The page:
I am trying to get back into the saddle in terms of writing 101s again. I have been distracted of late over some Hekinoe irritations and some side projects I am working on. I'm going to start with something relatively simple and perhaps uninteresting. Regardless, it is a starting point and an attempt to get back to expanding on Hekinoe.
Magic items. I've spoken before about how common magic items are in the Fell Peaks, specifically and especially in Hell/Meroteth. Magic items degrade over time, sorcery is unreliable, and while my guys have been lucky, at any time, things could have gone horrifically wrong. Magic items are very much like that. The longer they exist, the more unreliable the sorcery involved in their creation gets and they essentially become a ticking time bomb, with every use drawing them closer to catastrophic failure.
Naturally, this unreliability makes magic items far less desirable. Additionally, who needs a wand of magic missile that might implode and cause you to lose a hand or face, when you can just pull iron and put two in a thug's brain pan?
Anyway, magic items are cheap in Meroteth. Have been for the longest time. I have even said that they can be purchased at twenty-five to fifty percent cheaper than normal. Why is this? The spells required to create stuff are the same. It basically amounts to the fact that only the desperate are willing to use a ticking time bomb, there needs to be some benefit to sorcerous items, and that benefit is cheapness. Sorcerers and magical tradesmen simply cannot afford to charge full price for their magic items.
How do these alchemists and enchanters combat this narrow margin of profit? Shoddy materials and sub par craftsmanship. Gone is the era of gleaming blades borne into battle by witch kings and noble heroes with strong jawlines, not that there ever really was an era of that sort in Hekinoe. This is an era of thugs with tin +1 blades that are good for one mugging before shattering against a mark's bone and becoming ensorcelled shrapnel. Gahz'zharra's leather armor wasn't well made tanned bovine hide, not even pig. Nope, his armor was poorly stitched together one hundred percent rat hide.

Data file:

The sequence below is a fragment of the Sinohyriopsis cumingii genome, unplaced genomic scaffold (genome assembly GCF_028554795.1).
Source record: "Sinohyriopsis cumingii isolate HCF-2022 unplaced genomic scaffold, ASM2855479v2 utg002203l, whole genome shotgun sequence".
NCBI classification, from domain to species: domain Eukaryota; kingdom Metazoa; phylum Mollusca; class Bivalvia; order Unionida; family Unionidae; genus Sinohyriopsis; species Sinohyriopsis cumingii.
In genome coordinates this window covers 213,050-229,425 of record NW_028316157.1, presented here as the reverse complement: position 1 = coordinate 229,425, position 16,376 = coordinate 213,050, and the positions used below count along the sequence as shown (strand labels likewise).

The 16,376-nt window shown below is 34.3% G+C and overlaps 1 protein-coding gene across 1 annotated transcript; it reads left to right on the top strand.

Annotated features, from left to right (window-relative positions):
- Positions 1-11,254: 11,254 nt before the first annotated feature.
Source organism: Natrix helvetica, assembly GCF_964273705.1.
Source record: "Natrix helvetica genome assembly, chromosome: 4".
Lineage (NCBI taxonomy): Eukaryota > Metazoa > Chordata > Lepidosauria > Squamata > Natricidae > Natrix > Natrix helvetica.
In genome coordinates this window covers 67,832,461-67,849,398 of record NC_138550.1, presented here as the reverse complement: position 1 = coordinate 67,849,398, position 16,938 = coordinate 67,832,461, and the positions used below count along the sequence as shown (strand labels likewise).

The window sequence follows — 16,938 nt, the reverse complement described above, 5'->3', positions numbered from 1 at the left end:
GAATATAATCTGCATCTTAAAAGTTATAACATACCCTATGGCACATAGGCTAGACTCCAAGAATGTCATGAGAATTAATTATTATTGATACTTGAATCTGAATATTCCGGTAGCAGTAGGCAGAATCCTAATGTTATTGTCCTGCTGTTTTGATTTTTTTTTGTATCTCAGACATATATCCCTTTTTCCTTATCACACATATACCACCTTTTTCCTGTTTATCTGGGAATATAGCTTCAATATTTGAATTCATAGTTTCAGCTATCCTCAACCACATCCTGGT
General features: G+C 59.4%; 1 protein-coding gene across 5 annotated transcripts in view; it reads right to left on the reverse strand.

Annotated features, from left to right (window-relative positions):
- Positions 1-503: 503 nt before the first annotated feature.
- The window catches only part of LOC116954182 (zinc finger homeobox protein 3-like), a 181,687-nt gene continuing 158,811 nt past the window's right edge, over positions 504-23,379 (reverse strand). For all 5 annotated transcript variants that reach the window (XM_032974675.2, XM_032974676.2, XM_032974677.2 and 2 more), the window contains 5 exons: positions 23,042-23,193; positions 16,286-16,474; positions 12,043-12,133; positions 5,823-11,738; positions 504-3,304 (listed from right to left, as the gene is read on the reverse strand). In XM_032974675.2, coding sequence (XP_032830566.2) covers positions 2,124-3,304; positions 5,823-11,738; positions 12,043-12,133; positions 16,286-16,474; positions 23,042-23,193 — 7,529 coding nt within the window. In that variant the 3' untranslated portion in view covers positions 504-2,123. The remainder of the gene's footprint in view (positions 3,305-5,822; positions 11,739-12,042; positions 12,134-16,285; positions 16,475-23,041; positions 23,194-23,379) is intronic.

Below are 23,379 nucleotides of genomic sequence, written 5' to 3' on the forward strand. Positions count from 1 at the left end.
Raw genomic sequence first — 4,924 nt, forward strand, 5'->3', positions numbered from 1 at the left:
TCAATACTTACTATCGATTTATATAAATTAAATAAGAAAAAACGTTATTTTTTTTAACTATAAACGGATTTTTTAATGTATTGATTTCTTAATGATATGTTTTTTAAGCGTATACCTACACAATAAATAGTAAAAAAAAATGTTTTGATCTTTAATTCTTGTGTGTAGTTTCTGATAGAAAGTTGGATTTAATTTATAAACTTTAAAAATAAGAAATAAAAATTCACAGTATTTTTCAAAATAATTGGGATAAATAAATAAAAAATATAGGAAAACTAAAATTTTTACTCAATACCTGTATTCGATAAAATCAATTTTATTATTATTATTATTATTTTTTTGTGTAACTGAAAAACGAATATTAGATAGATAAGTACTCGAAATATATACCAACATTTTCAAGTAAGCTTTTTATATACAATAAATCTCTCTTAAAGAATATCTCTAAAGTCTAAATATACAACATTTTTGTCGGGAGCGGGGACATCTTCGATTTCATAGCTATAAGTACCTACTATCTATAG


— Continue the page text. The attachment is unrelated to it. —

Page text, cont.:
Magical craftsmen also cut costs by doing their own forge and crafting work. So we have amateur (or downright incompetent) smiths making tin +1 swords or taxidermists attempting to turn a pile of snake scales into a an amulet of natural armor +1. Often times, you will get a collection or sorcerers with shops near each other, with each sorcerer type knowing a very specialized set of spells and skills and sort of perfecting their niche of the mass produced sorcerous item trade and the sorcerers kind of band together in a guild of sorts so they can have some variety to their goods.
How do these sorcerous craftsmen keep themselves safe from their trade? They keep their stock small and barely enough to meet the demands of their customers. This practice also creates a sort of false demand for their product as well. They line their storerooms in granite and iron and keep the doors bolted and deep beneath their stores. They also don't live anywhere near their stores and they keep their stores in areas of the city with low property value in the first place.
All that said, there are shops that go in the other direction. There are magical tradesmen that do sell gleaming blades that glow with sorcerous light. They craft their blades and amulets and armor out of the finest and toughest materials. Blades of wolf-iron, armors crafted from actual dragonscales or beast hide from The Beast Lands. These craftsmen do not mass produce +1 blades. Each object produced is unique, bracers that deflect arrows, swords that cleave head from shoulders, necklaces that produce explosions, and so on. These objects are crafted from the finest materials, and these materials hold on to the enchantments they possess with far greater tenacity than the tin and copper and rat skin of other enchanters. These rare tradesman with their fancy materials and their slightly more reliable product find that they are able to demand far more for their goods than the much more common back alley sorcerers with their tin swords.
I know I've spoken of magic items prior to this point, so here is a little bit more about this industry. Huzzah for 101s!